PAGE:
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Health & Physiology

One Step Closer To Having Diabetes Under Control

Type 1 diabetes is a chronic illness that requires patients to control their blood sugar levels constantly. With daily injection of insulin to maintain healthy glucose concentrations, the patient’s quality of life suffers. A drug being tested on newly diagnosed patients could improve their quality of life by protecting and stimulating the pancreatic cells responsible for blood sugar regulation.

Credits: Mohamed_Hassan - Pixabay
by Mélanie Kintzinger | Master student

Mélanie Kintzinger is Master student at Faculty of science, University of Geneva, Geneva, Switzerland.

Edited by

Dr. Quentin Laurent

Senior Scientific Editor

Views 1910
Reading time 3.5 min
published on Aug 15, 2022

Imagine yourself walking on a wire between two cliffs. You have to stay as stable as possible, taking into account the wind, the tension in the rope and your movements. It seems difficult, doesn't it? Yet, this is what daily life looks like for people with type 1 diabetes. In this autoimmune disease, our body destroys its own cells, specifically the cells of the pancreas responsible for the production of insulin, called betas cells. Discovered 100 years ago, insulin is essential to maintain an optimal amount of sugar in the blood. Without insulin, sugar builds up in the body and cannot be used by our organs and muscles. This can lead to kidney damage as well as cardiovascular and even eye problems. For people suffering from type 1 diabetes, the only treatment currently available is regular injections of synthetic insulin, mimicking the action of the pancreas. Many technological advances have been made in the control and regulation of insulin injections, notably thanks to insulin pumps and blood glucose sensors. Nonetheless, this remains very restrictive for patients, who must walk a tightrope throughout their day, imposing constant vigilance. It’s also a huge financial burden for patients as well as healthcare systems. A promising study shows the beneficial effects of a new possible treatment for diabetics treated with insulin.

Researchers Guanlan Xu, Tiffany D. Grimes and their colleagues from the University of Alabama in the United States studied the effects of a drug initially used to treat hypertension, Verapamil, in diabetic patients. For 2 years, they measured the effects of the treatment on a group of 10 patients, especially the insulin requirements. The researchers collected blood samples and compared the group treated by Verapamil and a control group which was given a placebo. The results show that patients treated with Verapamil had lower external insulin requirements than the control group of diabetic patients, while showing signs of stabilization or even improvement of pancreatic function. This drug would therefore reduce the need for external insulin, and at the same time protect the surviving pancreatic cells.

To determine the effects of the drug on the pancreas, the scientists turned to mass spectrometry to identify all the proteins present in the patients' blood. Each chemical element has its own spectrometric signature, an identity card in the form of peaks of varying electrical intensity, which allows their identification. With this snapshot of blood composition, they could compare different groups and see what varied between them. They were able to identify about 800 different proteins, 10 of which were significantly affected by Verapamil. These 10 proteins play major roles in the modulation of the immune response or in the biological activity of pancreatic beta cells. The researchers therefore concluded that Verapamil has a beneficial effect on the stimulation of betas cells and protects them against diabetes-induced destruction. As a result, the patients could better control their disease after 2 years of treatment compared to the control group. It is therefore an important improvement of quality of life and safety for patients, giving them a safety net and an extra help to more easily stay in balance.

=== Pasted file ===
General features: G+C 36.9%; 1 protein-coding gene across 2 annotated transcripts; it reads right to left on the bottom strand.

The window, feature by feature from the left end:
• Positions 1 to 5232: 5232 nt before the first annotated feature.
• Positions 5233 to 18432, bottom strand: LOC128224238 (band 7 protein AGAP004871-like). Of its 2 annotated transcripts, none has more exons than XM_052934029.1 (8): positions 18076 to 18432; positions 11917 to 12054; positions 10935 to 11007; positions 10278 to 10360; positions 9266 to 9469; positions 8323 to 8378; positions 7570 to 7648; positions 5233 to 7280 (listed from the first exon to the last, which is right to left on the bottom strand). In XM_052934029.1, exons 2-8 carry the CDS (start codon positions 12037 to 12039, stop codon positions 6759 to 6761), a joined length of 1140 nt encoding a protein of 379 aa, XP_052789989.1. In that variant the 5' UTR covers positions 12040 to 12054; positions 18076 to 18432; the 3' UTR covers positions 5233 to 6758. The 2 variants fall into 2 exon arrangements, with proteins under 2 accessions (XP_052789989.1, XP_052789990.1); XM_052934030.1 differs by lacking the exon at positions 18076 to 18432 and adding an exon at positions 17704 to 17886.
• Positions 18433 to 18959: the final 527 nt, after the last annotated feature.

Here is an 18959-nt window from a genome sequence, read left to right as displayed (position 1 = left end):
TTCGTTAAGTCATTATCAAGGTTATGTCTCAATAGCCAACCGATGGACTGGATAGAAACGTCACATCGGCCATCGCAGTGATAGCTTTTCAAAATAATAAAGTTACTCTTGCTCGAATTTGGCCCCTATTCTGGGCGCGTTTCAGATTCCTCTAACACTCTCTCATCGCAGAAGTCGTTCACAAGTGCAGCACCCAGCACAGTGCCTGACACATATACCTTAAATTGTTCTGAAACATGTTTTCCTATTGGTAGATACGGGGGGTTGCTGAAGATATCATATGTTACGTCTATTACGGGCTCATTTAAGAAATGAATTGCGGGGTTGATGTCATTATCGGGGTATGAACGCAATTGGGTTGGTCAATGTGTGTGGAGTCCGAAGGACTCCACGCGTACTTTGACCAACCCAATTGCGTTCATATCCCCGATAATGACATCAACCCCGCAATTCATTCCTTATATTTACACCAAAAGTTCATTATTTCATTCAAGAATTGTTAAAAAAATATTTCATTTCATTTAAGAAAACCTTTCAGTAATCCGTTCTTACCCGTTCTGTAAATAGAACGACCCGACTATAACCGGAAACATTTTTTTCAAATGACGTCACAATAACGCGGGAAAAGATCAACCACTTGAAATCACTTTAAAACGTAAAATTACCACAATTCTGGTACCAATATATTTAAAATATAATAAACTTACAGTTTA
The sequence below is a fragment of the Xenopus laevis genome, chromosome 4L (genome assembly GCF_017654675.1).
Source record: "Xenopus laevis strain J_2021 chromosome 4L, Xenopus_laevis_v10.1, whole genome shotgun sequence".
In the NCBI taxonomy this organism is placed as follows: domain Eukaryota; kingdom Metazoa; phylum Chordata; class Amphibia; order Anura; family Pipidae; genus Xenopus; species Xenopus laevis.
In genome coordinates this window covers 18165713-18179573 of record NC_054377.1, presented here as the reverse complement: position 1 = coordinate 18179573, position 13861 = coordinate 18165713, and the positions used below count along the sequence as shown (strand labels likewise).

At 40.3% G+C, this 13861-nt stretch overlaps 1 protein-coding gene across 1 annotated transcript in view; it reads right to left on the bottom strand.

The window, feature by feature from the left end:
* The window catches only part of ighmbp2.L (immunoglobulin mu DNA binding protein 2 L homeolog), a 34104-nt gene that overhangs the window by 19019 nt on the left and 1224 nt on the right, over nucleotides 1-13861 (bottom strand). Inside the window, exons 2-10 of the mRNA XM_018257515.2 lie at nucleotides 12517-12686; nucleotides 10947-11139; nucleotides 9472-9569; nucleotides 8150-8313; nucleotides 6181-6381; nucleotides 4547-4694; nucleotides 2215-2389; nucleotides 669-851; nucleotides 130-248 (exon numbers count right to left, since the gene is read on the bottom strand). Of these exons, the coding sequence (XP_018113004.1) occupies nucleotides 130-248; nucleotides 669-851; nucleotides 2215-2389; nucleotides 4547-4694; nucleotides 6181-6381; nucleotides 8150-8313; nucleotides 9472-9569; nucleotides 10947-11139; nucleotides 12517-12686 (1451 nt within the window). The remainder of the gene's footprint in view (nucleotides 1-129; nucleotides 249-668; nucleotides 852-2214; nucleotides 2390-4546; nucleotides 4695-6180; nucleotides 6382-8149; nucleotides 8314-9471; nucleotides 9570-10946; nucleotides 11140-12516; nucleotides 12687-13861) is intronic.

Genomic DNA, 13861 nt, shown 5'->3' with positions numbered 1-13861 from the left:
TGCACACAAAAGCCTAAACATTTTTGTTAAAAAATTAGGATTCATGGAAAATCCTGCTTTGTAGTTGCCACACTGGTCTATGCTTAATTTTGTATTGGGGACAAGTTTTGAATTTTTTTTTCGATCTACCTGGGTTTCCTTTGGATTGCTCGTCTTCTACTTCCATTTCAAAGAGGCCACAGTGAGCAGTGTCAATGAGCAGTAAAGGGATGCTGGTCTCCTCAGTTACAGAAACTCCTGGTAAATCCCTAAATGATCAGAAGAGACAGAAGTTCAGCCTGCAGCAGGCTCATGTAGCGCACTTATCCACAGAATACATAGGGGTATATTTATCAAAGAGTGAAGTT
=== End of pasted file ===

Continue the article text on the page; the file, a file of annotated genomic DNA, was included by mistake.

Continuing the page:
Despite these promising results, the clinical trial is still in Phase 2, which means that a very small number of patients have been treated. This study still needs to be extended to larger cohorts of patients and over a longer period of time to give stronger perspectives in terms of clinical perspective and side-effect monitoring. Several drugs are currently being tested, and it remains to be seen which ones will be effective on the greatest number of people. Verapamil has the advantage of having already been used for a long time and its long-term effects are well known. It’s also easy to take on a daily basis and not as expensive as insulin treatments. There is no certainty that this drug will go further to end up as an effective type 1 diabetic treatment, but these are without any doubt promising results.

Currently, the main goals of the drugs tested for diabetes is to prevent the use of external insulin for diagnosed patients. They may even delay or avoid the appearance of symptoms in people who are at risk to declare the disease. Despite the remaining challenges, results like these bring a tremendous amount of hope and enthusiasm to the 40 000 type 1 diabetics in Switzerland and millions around the world.

This article has been drafted by the author as an assignment in the frameshift of their evaluation for the course "Communication scientifique et médicale: acteurs et moyens" held by Dr. Béatrice Pellegrini Saperelli, Senior lecturer at the University of Geneva.

Edited by:

Dr. Quentin Laurent , Senior Scientific Editor

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